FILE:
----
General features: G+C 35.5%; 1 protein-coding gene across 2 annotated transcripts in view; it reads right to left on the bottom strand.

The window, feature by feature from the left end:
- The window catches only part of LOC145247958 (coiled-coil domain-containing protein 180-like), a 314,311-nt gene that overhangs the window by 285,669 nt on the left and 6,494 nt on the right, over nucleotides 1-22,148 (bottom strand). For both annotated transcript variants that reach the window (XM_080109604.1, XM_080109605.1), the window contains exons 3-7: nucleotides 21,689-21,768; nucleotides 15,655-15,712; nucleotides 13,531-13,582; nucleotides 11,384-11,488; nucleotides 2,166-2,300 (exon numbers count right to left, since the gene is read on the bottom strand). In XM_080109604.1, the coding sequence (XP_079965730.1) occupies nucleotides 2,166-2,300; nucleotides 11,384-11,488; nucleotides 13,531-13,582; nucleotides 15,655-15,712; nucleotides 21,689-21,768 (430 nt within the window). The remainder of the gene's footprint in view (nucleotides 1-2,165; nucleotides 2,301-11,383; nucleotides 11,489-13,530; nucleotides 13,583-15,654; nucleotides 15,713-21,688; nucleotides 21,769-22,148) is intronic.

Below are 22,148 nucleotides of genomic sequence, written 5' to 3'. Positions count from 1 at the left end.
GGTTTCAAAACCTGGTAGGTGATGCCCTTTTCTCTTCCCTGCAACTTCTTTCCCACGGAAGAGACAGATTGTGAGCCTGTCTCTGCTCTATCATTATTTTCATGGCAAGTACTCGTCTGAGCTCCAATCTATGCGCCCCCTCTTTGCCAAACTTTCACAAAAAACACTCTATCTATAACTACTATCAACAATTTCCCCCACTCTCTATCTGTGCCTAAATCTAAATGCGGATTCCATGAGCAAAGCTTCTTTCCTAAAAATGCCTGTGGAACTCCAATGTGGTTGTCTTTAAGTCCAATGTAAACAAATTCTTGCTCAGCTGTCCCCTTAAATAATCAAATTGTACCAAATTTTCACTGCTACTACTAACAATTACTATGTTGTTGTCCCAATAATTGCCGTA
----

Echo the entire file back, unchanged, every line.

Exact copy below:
General features: G+C 35.5%; 1 protein-coding gene across 2 annotated transcripts in view; it reads right to left on the bottom strand.

The window, feature by feature from the left end:
- The window catches only part of LOC145247958 (coiled-coil domain-containing protein 180-like), a 314,311-nt gene that overhangs the window by 285,669 nt on the left and 6,494 nt on the right, over nucleotides 1-22,148 (bottom strand). For both annotated transcript variants that reach the window (XM_080109604.1, XM_080109605.1), the window contains exons 3-7: nucleotides 21,689-21,768; nucleotides 15,655-15,712; nucleotides 13,531-13,582; nucleotides 11,384-11,488; nucleotides 2,166-2,300 (exon numbers count right to left, since the gene is read on the bottom strand). In XM_080109604.1, the coding sequence (XP_079965730.1) occupies nucleotides 2,166-2,300; nucleotides 11,384-11,488; nucleotides 13,531-13,582; nucleotides 15,655-15,712; nucleotides 21,689-21,768 (430 nt within the window). The remainder of the gene's footprint in view (nucleotides 1-2,165; nucleotides 2,301-11,383; nucleotides 11,489-13,530; nucleotides 13,583-15,654; nucleotides 15,713-21,688; nucleotides 21,769-22,148) is intronic.

Below are 22,148 nucleotides of genomic sequence, written 5' to 3'. Positions count from 1 at the left end.
GGTTTCAAAACCTGGTAGGTGATGCCCTTTTCTCTTCCCTGCAACTTCTTTCCCACGGAAGAGACAGATTGTGAGCCTGTCTCTGCTCTATCATTATTTTCATGGCAAGTACTCGTCTGAGCTCCAATCTATGCGCCCCCTCTTTGCCAAACTTTCACAAAAAACACTCTATCTATAACTACTATCAACAATTTCCCCCACTCTCTATCTGTGCCTAAATCTAAATGCGGATTCCATGAGCAAAGCTTCTTTCCTAAAAATGCCTGTGGAACTCCAATGTGGTTGTCTTTAAGTCCAATGTAAACAAATTCTTGCTCAGCTGTCCCCTTAAATAATCAAATTGTACCAAATTTTCACTGCTACTACTAACAATTACTATGTTGTTGTCCCAATAATTGCCGTA